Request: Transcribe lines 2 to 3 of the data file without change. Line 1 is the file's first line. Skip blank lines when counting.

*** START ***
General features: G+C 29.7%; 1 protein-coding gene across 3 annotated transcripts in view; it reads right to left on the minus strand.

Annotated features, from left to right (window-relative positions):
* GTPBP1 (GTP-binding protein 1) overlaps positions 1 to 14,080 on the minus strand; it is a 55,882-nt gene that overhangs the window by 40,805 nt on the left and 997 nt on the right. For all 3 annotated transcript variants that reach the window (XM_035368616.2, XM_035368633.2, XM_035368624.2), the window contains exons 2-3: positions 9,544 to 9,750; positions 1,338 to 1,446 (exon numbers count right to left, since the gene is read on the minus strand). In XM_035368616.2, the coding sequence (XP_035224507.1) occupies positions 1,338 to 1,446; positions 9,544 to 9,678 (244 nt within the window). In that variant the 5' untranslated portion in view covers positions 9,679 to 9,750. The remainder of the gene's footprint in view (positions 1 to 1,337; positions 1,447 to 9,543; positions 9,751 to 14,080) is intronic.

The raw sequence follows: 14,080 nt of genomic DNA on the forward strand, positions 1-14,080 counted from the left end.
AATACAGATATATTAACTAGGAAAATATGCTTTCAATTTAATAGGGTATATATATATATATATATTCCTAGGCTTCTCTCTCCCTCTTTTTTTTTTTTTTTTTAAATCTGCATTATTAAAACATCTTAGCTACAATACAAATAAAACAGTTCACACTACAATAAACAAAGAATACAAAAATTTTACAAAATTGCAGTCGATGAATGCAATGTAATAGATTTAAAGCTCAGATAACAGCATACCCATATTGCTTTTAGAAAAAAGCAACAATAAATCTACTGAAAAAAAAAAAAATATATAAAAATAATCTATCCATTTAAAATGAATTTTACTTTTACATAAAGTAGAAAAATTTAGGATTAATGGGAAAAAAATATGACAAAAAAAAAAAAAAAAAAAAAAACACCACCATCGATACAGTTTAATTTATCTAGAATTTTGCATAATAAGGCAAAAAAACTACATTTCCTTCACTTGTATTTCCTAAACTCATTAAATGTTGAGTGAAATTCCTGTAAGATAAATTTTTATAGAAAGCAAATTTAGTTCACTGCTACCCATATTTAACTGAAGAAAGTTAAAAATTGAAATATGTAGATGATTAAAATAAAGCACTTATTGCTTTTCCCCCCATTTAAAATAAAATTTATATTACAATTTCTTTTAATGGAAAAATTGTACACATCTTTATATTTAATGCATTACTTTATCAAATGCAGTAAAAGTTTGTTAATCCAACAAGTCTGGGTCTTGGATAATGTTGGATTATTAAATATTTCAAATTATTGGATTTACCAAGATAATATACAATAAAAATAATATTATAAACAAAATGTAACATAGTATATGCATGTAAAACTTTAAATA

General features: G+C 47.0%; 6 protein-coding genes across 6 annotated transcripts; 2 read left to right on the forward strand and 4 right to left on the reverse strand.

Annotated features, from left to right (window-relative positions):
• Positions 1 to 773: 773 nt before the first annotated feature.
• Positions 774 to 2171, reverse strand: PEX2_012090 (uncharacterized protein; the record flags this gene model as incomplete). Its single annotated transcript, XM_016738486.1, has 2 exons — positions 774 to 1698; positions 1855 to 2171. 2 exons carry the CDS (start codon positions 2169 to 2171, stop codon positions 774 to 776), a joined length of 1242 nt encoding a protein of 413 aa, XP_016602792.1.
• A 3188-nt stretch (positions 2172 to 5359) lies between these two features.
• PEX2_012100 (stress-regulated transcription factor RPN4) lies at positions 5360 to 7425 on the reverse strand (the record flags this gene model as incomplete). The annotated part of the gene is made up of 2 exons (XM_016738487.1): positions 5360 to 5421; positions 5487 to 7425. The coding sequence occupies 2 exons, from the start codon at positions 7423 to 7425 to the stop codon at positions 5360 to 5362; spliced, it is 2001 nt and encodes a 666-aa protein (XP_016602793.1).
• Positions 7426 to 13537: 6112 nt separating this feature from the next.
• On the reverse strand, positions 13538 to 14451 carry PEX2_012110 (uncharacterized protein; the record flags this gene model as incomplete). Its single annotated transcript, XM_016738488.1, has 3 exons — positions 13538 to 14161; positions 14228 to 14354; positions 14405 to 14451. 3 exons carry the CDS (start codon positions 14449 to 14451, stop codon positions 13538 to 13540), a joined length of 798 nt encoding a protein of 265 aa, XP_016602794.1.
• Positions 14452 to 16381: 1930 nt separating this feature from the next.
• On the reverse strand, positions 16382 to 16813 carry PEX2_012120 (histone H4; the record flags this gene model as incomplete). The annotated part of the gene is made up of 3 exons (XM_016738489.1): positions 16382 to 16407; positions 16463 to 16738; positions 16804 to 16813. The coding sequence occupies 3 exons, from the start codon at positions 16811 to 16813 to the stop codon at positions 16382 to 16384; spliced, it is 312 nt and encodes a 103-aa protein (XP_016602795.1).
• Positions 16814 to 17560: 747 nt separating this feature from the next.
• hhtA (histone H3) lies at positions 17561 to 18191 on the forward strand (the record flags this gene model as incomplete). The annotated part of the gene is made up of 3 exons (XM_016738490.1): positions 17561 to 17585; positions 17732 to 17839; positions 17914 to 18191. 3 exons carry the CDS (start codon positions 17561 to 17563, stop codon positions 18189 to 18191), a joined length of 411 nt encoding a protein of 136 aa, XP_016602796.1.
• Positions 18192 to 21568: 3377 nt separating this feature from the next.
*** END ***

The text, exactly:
Annotated features, from left to right (window-relative positions):
* GTPBP1 (GTP-binding protein 1) overlaps positions 1 to 14,080 on the minus strand; it is a 55,882-nt gene that overhangs the window by 40,805 nt on the left and 997 nt on the right. For all 3 annotated transcript variants that reach the window (XM_035368616.2, XM_035368633.2, XM_035368624.2), the window contains exons 2-3: positions 9,544 to 9,750; positions 1,338 to 1,446 (exon numbers count right to left, since the gene is read on the minus strand). In XM_035368616.2, the coding sequence (XP_035224507.1) occupies positions 1,338 to 1,446; positions 9,544 to 9,678 (244 nt within the window). In that variant the 5' untranslated portion in view covers positions 9,679 to 9,750. The remainder of the gene's footprint in view (positions 1 to 1,337; positions 1,447 to 9,543; positions 9,751 to 14,080) is intronic.